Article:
In a recent unpublished decision, the U.S. Court of Appeals for the Eleventh Circuit held that district courts must resolve Daubert challenges to expert testimony proffered in support of class certification before resolving a motion to certify the class. In so holding, the Eleventh Circuit adopted the position of the Second, Third, and Seventh Circuits. (Please see our prior articles on the Third and Seventh Circuit decisions.) By contrast, the Ninth Circuit had held in Dukes v. Wal-Mart Stores, Inc.—a decision being reviewed by the Supreme Court—that district courts need not consider plenary Daubert challenges to experts before ruling on class certification. (Please see our prior article on Dukes.)
In Sher v. Raytheon Co., No. 09-15798, several Florida landowners sued Raytheon on behalf of a putative class, alleging that the company had contaminated their groundwater by improperly disposing of waste. In support of class certification, the plaintiffs relied upon an expert who proposed to use a statistical model to calculate liability and damages on a class-wide basis. Raytheon moved to strike the testimony, presenting its own experts who testified that plaintiffs’ statistical model was unsound and that plaintiffs’ method of identifying the affected area was “inconsistent with applicable professional standards.” The district court certified a class, holding “that it is not necessary at this stage of the litigation to declare a proverbial winner in the parties’ war of the battling experts or dueling statistics and chemical concentrations,” because “engag[ing] in a Daubert style critique” of the experts’ testimony would “delve too far into the merits of Plaintiffs’ case.”
Raytheon sought to appeal the certification order under Federal Rule of Civil Procedure 23(f). The Eleventh Circuit granted review and reversed and remanded the case, holding that the district court’s “refus[al] to conduct a Daubert-like” evaluation of the class-certification experts’ testimony was error because “a district court must make the necessary and legal inquiries and decide all relevant contested issues prior to certification.” The court of appeals explained that, even when a district court is asked to resolve difficult challenges to experts’ testimony, “[t]ough questions must be faced and squarely decided.”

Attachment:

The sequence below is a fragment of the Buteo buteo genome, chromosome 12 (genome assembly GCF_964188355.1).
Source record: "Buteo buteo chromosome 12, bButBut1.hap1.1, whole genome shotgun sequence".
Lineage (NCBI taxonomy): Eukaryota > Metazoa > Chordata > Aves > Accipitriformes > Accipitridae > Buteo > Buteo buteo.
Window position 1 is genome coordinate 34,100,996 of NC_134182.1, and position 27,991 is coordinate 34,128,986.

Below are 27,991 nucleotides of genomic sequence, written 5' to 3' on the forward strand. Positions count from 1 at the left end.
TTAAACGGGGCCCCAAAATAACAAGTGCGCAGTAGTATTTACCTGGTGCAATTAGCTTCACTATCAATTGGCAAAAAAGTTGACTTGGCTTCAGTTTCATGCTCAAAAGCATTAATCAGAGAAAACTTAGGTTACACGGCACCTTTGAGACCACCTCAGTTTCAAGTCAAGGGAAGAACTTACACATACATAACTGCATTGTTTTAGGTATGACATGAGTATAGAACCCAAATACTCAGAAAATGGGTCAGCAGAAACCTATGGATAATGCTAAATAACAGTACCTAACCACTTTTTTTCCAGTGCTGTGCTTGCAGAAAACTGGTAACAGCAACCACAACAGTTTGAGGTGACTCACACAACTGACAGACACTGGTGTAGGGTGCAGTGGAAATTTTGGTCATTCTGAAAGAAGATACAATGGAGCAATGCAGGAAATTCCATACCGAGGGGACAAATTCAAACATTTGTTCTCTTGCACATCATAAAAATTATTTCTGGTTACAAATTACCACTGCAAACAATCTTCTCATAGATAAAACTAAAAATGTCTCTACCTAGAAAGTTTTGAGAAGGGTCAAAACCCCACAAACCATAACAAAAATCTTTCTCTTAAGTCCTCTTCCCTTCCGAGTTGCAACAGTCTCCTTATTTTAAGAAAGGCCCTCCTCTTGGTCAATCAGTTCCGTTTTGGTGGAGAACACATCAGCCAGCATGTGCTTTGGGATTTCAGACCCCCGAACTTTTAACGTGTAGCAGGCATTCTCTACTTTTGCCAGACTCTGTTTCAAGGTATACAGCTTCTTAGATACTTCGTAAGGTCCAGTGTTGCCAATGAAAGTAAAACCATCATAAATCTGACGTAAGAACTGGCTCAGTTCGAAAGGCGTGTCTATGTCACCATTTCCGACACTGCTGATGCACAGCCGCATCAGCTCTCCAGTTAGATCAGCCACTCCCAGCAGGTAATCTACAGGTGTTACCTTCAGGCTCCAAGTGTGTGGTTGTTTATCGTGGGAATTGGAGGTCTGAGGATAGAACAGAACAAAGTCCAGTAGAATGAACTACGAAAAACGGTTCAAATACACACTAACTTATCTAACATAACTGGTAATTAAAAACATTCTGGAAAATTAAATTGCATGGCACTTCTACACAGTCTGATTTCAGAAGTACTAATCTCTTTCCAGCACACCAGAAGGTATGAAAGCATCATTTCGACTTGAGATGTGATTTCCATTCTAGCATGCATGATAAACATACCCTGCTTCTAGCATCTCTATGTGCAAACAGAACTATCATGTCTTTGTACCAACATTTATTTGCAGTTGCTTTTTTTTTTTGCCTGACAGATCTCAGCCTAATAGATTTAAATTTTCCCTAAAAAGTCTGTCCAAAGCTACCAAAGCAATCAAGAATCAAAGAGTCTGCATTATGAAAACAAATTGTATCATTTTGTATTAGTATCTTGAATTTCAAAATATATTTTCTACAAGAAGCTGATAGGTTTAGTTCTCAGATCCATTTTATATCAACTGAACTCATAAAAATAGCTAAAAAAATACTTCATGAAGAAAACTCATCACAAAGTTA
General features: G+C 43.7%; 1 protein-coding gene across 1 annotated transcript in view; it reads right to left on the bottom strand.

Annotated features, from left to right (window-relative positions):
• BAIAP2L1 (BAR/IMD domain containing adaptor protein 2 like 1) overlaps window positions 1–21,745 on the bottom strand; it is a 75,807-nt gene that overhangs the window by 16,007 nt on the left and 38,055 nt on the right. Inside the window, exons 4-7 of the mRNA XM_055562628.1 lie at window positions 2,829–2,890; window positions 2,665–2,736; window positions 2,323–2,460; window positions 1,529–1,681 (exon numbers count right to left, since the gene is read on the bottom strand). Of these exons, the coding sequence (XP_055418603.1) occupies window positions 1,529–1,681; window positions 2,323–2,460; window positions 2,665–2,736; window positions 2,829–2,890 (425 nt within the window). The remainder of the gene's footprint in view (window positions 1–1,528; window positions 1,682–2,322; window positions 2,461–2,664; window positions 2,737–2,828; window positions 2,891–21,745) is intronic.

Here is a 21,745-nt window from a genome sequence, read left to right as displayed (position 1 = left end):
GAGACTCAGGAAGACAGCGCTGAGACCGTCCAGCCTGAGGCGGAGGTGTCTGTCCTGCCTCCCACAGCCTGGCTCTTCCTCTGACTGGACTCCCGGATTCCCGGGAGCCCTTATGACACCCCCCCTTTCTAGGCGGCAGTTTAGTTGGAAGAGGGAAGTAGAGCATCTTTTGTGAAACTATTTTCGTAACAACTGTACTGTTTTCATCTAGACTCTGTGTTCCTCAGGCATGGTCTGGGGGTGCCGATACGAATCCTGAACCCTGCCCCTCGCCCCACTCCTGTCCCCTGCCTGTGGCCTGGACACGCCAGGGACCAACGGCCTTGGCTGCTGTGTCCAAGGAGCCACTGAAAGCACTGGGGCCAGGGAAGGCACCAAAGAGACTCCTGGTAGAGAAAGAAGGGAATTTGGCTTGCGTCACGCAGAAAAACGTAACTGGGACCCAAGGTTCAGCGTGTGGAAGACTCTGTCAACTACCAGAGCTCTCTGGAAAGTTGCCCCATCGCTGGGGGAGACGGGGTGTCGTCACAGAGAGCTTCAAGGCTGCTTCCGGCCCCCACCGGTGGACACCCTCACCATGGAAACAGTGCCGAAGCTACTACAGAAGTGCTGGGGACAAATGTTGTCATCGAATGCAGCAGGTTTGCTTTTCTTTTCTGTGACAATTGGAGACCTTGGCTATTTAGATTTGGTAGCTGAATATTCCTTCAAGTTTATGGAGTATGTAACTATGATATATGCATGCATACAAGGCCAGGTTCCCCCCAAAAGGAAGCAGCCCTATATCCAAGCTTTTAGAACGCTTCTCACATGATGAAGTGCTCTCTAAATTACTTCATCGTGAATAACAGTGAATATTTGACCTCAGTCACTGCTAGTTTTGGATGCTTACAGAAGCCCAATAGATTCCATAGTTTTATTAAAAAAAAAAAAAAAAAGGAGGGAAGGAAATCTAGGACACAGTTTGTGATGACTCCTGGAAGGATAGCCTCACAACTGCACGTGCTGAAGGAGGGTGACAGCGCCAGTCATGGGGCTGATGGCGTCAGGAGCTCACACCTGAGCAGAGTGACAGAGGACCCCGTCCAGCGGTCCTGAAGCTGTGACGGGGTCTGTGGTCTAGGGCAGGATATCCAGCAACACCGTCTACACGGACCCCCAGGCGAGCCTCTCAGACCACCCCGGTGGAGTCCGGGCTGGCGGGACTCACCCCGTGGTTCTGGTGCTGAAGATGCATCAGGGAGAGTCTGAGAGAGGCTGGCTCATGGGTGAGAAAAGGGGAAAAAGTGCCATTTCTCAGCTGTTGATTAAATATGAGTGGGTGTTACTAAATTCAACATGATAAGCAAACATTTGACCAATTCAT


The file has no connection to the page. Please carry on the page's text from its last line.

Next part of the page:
Although unpublished, the Eleventh Circuit’s decision and the reasoning it contains is of significant importance to businesses facing class actions—especially if the Supreme Court does not reach the issue in the course of deciding Dukes. (A decision is expected in Dukes by the end of June.) Some district courts have been reluctant to consider and resolve Daubert challenges to experts at the class-certification stage, fearing that such inquiries might require improper consideration of the merits of the case. That reluctance has had negative consequences for businesses targeted by class actions: Expert testimony often is the linchpin of plaintiffs’ arguments that a case can feasibly be tried on a class-wide basis, so when a district court postpones the resolution of evidentiary objections under Daubert, there is a serious risk of improper class certifications. That result, in turn, can lead to coerced settlements from the targeted business. The Eleventh Circuit’s decision in Sher—joining with the decisions of the other three circuits—confirms the majority rule that these challenges should not be deferred. It also serves as a reminder of the importance of Daubert challenges to experts that plaintiffs may proffer in support of class certification.
For more information about the issues raised in this Legal Update, please contact Evan M. Tager, Archis A. Parasharami, or Kevin S. Ranlett in our Washington office or Craig A. Woods in our Chicago office .
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